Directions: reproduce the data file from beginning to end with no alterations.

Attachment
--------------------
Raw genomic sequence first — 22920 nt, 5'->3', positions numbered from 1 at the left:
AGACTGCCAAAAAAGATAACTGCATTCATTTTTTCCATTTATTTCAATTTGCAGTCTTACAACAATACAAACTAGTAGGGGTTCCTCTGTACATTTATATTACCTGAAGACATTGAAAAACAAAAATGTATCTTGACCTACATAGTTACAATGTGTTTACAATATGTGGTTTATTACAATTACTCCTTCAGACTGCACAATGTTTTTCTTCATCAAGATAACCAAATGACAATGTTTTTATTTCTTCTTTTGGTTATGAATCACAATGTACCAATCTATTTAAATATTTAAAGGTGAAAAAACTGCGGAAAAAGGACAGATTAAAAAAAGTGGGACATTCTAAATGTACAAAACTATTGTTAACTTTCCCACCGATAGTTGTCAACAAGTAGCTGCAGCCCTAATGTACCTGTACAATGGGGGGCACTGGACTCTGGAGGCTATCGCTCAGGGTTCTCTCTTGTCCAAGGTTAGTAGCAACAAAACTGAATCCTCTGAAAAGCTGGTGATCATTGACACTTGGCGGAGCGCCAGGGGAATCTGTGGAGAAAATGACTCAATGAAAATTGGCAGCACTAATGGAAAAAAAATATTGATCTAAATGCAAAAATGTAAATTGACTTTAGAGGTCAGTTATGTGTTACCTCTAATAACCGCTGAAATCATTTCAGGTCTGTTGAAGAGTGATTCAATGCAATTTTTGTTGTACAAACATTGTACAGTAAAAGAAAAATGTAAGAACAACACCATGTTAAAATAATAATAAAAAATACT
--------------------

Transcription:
Raw genomic sequence first — 22920 nt, 5'->3', positions numbered from 1 at the left:
AGACTGCCAAAAAAGATAACTGCATTCATTTTTTCCATTTATTTCAATTTGCAGTCTTACAACAATACAAACTAGTAGGGGTTCCTCTGTACATTTATATTACCTGAAGACATTGAAAAACAAAAATGTATCTTGACCTACATAGTTACAATGTGTTTACAATATGTGGTTTATTACAATTACTCCTTCAGACTGCACAATGTTTTTCTTCATCAAGATAACCAAATGACAATGTTTTTATTTCTTCTTTTGGTTATGAATCACAATGTACCAATCTATTTAAATATTTAAAGGTGAAAAAACTGCGGAAAAAGGACAGATTAAAAAAAGTGGGACATTCTAAATGTACAAAACTATTGTTAACTTTCCCACCGATAGTTGTCAACAAGTAGCTGCAGCCCTAATGTACCTGTACAATGGGGGGCACTGGACTCTGGAGGCTATCGCTCAGGGTTCTCTCTTGTCCAAGGTTAGTAGCAACAAAACTGAATCCTCTGAAAAGCTGGTGATCATTGACACTTGGCGGAGCGCCAGGGGAATCTGTGGAGAAAATGACTCAATGAAAATTGGCAGCACTAATGGAAAAAAAATATTGATCTAAATGCAAAAATGTAAATTGACTTTAGAGGTCAGTTATGTGTTACCTCTAATAACCGCTGAAATCATTTCAGGTCTGTTGAAGAGTGATTCAATGCAATTTTTGTTGTACAAACATTGTACAGTAAAAGAAAAATGTAAGAACAACACCATGTTAAAATAATAATAAAAAATACT